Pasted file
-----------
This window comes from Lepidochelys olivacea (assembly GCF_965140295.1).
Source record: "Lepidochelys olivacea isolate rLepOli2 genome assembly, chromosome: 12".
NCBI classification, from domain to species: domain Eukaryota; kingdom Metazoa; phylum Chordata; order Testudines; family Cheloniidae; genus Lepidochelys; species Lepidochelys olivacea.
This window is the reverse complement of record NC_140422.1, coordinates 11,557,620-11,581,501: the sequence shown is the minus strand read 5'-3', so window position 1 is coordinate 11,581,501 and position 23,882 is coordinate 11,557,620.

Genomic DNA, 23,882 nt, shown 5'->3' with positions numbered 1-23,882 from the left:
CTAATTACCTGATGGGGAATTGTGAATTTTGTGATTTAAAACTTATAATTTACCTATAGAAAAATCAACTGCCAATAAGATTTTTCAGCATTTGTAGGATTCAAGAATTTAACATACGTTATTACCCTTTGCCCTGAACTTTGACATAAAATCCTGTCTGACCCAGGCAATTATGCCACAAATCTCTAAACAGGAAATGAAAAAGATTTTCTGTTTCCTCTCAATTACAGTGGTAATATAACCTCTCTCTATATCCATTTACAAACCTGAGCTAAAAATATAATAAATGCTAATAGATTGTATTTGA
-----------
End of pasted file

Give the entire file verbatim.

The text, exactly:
This window comes from Lepidochelys olivacea (assembly GCF_965140295.1).
Source record: "Lepidochelys olivacea isolate rLepOli2 genome assembly, chromosome: 12".
NCBI classification, from domain to species: domain Eukaryota; kingdom Metazoa; phylum Chordata; order Testudines; family Cheloniidae; genus Lepidochelys; species Lepidochelys olivacea.
This window is the reverse complement of record NC_140422.1, coordinates 11,557,620-11,581,501: the sequence shown is the minus strand read 5'-3', so window position 1 is coordinate 11,581,501 and position 23,882 is coordinate 11,557,620.

Genomic DNA, 23,882 nt, shown 5'->3' with positions numbered 1-23,882 from the left:
CTAATTACCTGATGGGGAATTGTGAATTTTGTGATTTAAAACTTATAATTTACCTATAGAAAAATCAACTGCCAATAAGATTTTTCAGCATTTGTAGGATTCAAGAATTTAACATACGTTATTACCCTTTGCCCTGAACTTTGACATAAAATCCTGTCTGACCCAGGCAATTATGCCACAAATCTCTAAACAGGAAATGAAAAAGATTTTCTGTTTCCTCTCAATTACAGTGGTAATATAACCTCTCTCTATATCCATTTACAAACCTGAGCTAAAAATATAATAAATGCTAATAGATTGTATTTGA